Northeastern University's Center for the Study of Sport in Society has released its annual report on minority participation, finding that Major League Baseball still lags behind the NBA and NFL in minority hiring of coaches and front-office personnel.
Baseball received an overall "C" grade in 11 areas, compared with an "A" for the NBA and a "B" for the NFL. Unlike the NBA and NFL, neither Major League Baseball nor its teams cooperated in the study, so most of the material was supplied from Clifford Alexander and Associates (consultants to Major League Baseball) and team media guides.
Baseball's grade, down from last year's C+, marked the first time a league has had a grade fall in the four years of the "racial report card."
Baseball's minority hiring record came under criticism after a 1987 television interview in which then-Los Angeles Dodgers executive Al Campanis said blacks "may lack some of the necessities" to be in management. The criticism was renewed after Cincinnati Reds owner Marge Schott was accused of and later suspended for making derogatory remarks about blacks, Jews and Asians.
"It's long been the dream, because of the concept of teamwork, that sports would pioneer the breaking down of racial barriers in society," said Dr. Richard Lapchick, the center's director, in a prepared statement yesterday. "That was the dream when Jackie Robinson broke the color barrier in 1947. The terrible fact is they haven't made that much progress since then."
According to the report, baseball made dramatic improvement after the Campanis incident, going from 2 percent front-office minority employment in 1987 to 16 percent in 1991. But since 1991, minority employment in baseball management, administrative and front-office positions has increased only from to 17 percent.
The NFL's league office has minorities in 23 percent of its management positions. The NBA has 27 percent.
Yesterday, Lapchick blamed baseball's slowed progress on the lack of a commissioner.
"When David Stern took over at the NBA, he set a tone," said Lapchick. "It is directly attributable to Paul Tagliabue that the NFL has surpassed Major League Baseball in minority hiring. Fay Vincent was just getting a start, but since he's left, there has been no leadership."
Baseball also was the only sport showing a majority of white participants, at 67 percent. Sixteen percent were black and another 16 percent were classified as Latin.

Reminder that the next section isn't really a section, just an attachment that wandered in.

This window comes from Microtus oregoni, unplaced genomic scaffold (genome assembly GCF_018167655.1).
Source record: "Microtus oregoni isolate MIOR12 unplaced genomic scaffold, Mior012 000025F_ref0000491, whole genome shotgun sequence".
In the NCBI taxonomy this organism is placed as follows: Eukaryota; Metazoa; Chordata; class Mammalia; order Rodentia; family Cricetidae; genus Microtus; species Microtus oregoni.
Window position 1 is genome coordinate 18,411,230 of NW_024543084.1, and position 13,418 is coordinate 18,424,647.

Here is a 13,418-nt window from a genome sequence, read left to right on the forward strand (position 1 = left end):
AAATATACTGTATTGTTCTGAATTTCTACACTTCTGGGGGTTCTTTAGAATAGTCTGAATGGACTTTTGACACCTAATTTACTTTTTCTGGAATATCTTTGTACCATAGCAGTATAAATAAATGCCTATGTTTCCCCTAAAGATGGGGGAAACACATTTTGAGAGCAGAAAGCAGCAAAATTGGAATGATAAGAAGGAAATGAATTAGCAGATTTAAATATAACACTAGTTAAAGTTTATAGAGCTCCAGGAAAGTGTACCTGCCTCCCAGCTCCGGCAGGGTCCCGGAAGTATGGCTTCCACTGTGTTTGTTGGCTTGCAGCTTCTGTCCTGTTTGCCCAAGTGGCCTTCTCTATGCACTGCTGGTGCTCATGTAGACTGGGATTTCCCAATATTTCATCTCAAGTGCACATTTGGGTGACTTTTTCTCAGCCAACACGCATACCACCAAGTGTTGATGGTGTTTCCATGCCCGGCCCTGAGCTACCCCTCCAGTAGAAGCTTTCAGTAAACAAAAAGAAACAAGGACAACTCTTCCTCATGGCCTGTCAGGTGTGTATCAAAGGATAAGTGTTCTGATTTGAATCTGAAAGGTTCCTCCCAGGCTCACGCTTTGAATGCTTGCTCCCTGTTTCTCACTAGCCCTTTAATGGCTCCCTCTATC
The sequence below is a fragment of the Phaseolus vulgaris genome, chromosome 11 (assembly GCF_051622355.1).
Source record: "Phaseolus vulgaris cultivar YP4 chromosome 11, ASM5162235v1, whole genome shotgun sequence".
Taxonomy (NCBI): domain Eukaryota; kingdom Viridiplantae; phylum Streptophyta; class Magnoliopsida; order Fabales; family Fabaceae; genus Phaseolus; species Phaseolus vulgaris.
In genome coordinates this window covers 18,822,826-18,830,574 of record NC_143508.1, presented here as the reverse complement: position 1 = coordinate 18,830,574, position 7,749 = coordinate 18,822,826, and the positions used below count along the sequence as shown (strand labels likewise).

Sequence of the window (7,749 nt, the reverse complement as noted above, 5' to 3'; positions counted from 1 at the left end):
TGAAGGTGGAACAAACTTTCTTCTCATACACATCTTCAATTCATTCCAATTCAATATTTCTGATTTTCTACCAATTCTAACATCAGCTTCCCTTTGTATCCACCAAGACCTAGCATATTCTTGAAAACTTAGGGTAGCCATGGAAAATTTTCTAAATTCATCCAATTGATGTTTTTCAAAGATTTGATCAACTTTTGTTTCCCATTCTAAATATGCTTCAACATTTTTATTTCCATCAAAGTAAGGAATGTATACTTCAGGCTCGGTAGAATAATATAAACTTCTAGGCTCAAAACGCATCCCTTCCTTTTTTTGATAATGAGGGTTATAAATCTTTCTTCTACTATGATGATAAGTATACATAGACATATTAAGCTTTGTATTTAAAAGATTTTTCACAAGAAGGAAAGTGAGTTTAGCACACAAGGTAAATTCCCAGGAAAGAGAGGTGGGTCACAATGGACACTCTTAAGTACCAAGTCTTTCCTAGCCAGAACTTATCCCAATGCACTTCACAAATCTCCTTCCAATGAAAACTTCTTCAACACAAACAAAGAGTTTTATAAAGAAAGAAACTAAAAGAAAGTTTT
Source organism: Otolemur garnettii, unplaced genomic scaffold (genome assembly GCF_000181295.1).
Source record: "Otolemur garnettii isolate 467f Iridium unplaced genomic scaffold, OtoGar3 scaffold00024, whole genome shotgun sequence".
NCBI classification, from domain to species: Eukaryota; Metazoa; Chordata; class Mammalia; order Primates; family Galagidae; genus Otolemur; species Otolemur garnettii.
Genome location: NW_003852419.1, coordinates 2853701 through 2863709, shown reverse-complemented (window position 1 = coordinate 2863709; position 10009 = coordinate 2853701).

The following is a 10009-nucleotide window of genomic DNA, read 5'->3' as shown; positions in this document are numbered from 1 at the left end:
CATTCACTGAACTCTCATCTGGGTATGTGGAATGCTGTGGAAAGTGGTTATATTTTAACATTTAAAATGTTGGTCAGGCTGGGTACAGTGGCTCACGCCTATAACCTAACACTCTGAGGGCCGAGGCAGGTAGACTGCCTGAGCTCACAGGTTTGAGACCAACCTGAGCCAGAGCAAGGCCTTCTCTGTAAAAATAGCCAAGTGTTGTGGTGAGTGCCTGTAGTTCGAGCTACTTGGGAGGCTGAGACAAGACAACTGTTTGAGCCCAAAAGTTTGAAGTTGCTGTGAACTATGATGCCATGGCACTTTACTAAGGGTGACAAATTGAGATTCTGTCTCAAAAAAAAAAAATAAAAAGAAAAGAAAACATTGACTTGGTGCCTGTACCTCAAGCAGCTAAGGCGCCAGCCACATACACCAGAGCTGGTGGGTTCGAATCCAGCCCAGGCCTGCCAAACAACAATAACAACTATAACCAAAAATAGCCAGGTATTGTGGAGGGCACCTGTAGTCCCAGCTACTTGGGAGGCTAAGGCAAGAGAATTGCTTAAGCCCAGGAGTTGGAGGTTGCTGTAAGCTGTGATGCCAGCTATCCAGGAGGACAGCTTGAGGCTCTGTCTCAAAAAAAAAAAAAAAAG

The figures represent a continued decline of blacks in baseball from 24 percent in the early 1980s.
According to Lapchick, some of the decline can be attributed to the lack of playing fields in urban areas.
Baseball, though, scored fairly high for hiring minority coaches. The sport saw a doubling of minority managers at the start of this season with Dusty Baker of the San Francisco Giants and Don Baylor of the Colorado Rockies joining Cito Gaston of Toronto and Hal McRae of Kansas City as the blacks among the 28 baseball managers.
And Montreal's Felipe Alou was joined by Tony Perez at Cincinnati as the only Latin managers, although Perez was fired by the Reds after 44 games. Twenty percent of baseball's assistant coaches were minorities.
Seventy-seven percent of NBA players were black, and blacks accounted for 68 percent of the players in the NFL.
But in the NFL, the Los Angeles Raiders' Art Shell and the Minnesota Vikings' Dennis Green remain the only two black head coaches the league has ever had. Tom Flores, a Latin, heads the Seattle Seahawks as head coach and general manager.
Twenty percent of NFL assistant coaches are minorities, but there were only four blacks among the league's 44 offensive and defensive coordinators, considered the top-level jobs before becoming head coaches.
Seven of the 27 NBA teams had black head coaches, up from two the previous season and six in the 1990-91 season.
Blacks accounted for 26 percent of the assistant coaching jobs, slightly down from the previous season's 33 percent.
The NBA also has five teams that have black general managers and eight teams with minority vice presidents.
No NFL or baseball franchise has had a black general manager.
WHAT'S UP FRONT
The percentages of white, black, Latin and Asian personnel in front-office and administrative positions in Major League Baseball, the NBA and NFL. Baseball's percentages include support staff as well as professional staff, but NBA and NFL numbers do not include support staff. Figures are for 1992.
.. .. .. .. ..MLB.. .. .. .. NBA.. .. .. .. NFL
White .. .. .. 83 .. .. .. .. 86 .. .. .. ..90
Black .. .. .. 9 .. .. .. .. 11 .. .. .. .. 6
Latin .. .. .. 6 .. .. .. .. 2 .. .. .. .. 3
Asian .. .. .. 2 .. .. .. .. 1 .. .. .. .. 1
Source: Northeastern University's Center for the Study of Sport in Society